I absolutely loved this book. Deborah is possibly one of the most relatable characters I’ve come across in a long time and still she is raw and sweet and a bit of a bitch. She’s been through hell and manages to come out on top and I know I spent the entire book rooting for her success.
Deborah is the main character and from the first page I was drawn into her. She is sexy and shy and oh so sweet, but there is a darker side to Deborah’s life. Grant brings to life in raw, unyeilding terms, the horrors of abusive relationships, which stand true no matter the sex of the partners. But Deborah is not a victim, not anymore anyway.
Perhaps that’s why I clung to every page. She isn’t running, but becoming something bigger, something better and realizing she is deserving of more than the “love” she’s had for four years.
The icing on the cake came with Brigette, a fiery red head with a passion for art and Deborah. Tenderness and an ache for love pulse through her every move and Grant lets you see that in the sweetest way.
Sure there are times when the plot drags and a few choppy sentences, but overall this novel had me spell bound. (I literally read it in one sitting.) A great plot, heavy emotion and a few sweet, sultry love scenes make this book a keeper in my collection. 🙂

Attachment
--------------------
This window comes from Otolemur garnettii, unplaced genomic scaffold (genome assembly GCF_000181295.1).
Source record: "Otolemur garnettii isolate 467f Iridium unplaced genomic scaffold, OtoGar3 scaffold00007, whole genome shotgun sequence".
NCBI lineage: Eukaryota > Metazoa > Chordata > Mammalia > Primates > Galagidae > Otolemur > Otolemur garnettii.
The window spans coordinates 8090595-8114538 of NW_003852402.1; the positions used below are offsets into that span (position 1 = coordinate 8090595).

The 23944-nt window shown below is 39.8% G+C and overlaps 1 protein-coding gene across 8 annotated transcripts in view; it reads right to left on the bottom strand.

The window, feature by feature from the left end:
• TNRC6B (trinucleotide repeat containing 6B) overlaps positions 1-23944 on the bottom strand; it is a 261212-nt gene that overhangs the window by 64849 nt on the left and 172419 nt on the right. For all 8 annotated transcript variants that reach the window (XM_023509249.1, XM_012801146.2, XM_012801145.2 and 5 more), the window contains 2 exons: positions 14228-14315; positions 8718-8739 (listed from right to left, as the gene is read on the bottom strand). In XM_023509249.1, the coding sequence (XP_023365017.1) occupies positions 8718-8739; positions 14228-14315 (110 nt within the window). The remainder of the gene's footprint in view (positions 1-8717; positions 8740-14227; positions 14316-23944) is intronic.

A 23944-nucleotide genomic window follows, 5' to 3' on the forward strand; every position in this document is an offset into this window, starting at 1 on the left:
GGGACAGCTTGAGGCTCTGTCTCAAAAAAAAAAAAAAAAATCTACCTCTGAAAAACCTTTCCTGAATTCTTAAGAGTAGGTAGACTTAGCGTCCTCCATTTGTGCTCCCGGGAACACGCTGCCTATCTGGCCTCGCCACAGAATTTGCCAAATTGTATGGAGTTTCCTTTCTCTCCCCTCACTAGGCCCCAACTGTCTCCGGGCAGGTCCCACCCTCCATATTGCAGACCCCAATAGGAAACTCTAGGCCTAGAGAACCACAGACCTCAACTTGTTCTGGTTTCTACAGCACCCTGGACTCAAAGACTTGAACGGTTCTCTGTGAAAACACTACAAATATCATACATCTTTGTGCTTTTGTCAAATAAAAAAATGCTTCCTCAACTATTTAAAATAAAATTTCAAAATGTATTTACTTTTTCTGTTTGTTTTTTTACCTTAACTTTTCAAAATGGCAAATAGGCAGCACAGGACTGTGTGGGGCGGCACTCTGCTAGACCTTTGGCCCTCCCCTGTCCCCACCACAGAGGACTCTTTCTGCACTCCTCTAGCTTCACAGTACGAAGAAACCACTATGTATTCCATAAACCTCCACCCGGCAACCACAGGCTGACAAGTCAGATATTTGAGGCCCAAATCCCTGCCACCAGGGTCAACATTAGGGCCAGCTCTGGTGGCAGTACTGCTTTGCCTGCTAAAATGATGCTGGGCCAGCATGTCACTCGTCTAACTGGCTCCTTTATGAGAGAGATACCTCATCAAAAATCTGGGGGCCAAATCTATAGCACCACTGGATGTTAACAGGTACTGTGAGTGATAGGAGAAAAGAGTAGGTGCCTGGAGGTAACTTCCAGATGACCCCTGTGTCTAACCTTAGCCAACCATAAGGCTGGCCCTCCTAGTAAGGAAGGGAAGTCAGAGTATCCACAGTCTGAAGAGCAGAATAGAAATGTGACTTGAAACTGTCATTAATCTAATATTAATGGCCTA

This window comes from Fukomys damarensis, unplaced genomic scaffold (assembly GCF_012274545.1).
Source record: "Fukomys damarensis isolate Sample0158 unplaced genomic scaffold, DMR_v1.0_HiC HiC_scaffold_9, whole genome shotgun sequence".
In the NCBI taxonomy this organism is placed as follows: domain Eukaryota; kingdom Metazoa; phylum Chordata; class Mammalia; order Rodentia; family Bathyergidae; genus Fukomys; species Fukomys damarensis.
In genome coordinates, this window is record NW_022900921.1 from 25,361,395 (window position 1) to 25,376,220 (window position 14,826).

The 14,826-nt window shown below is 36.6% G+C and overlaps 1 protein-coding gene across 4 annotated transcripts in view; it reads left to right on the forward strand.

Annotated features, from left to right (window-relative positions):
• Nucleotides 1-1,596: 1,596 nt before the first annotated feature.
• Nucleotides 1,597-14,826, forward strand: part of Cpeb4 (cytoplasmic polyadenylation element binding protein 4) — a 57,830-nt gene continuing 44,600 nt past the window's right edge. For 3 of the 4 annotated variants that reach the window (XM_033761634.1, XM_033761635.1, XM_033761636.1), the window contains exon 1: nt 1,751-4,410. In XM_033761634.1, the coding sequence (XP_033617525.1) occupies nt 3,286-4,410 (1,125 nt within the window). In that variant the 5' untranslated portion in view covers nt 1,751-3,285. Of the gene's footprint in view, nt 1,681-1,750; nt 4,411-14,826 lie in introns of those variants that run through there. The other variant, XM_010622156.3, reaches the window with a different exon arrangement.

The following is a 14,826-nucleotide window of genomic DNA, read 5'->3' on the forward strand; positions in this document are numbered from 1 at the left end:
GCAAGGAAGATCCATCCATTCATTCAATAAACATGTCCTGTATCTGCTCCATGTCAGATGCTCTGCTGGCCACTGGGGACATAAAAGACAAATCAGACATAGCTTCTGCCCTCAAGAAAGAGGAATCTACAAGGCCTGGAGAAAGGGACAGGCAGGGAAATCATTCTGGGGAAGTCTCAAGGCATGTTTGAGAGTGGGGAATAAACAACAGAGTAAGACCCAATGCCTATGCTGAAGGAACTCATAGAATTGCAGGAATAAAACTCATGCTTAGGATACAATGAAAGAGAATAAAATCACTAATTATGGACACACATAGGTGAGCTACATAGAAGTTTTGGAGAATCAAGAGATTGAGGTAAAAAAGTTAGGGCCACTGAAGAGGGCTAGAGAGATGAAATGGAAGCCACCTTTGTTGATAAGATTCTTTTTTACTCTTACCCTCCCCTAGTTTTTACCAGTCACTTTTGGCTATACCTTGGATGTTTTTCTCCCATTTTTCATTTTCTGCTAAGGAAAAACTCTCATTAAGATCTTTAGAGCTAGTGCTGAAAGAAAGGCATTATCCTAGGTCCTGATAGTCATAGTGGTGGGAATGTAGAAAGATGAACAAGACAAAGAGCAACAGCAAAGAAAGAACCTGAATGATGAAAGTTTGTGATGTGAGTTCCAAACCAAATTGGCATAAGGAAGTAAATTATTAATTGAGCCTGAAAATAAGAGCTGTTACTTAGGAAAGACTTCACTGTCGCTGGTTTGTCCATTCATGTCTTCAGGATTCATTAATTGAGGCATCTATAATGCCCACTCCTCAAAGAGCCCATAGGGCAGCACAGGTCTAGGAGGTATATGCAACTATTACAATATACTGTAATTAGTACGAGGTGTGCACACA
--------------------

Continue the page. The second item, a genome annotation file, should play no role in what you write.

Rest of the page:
I had a bit of a different take on this book. While I found the sex scenes to be compelling and well written, they were the lone bright spots in a sea of mediocrity. Sleeping with the Frenemy is utterly predictable; there’s just no cleverness, no imagination, no life. The plot reads as if Lifetime fired their absolute worst scriptwriter and he or she got a $5 an hour temp job churning out cheap romance paperbacks. The villain even has a classical music soundtrack, for crying out loud.
Also? This is just a minor annoyance I had, but Sleeping with the Frenemy really doesn’t make sense as a title. Frenemy: friend + enemy. Neither of the women the protagonist sleeps with meet this description. A more appropriate title might have been “Damp: Ladies Who Need to Get It On 30+ Times A Day.” Or “J. Anistonitis: Life With Spidey-Sense Nipples.” Or possibly “Foolish: An Abused Young Woman Who Never Even Considers Calling The Police and Almost Gets Killed Because Of It.”
Beyond that, the ebook is cheap and the sex scenes are plentiful. I wouldn’t call this a bad book, but it’s certainly not a good one, either. Your call.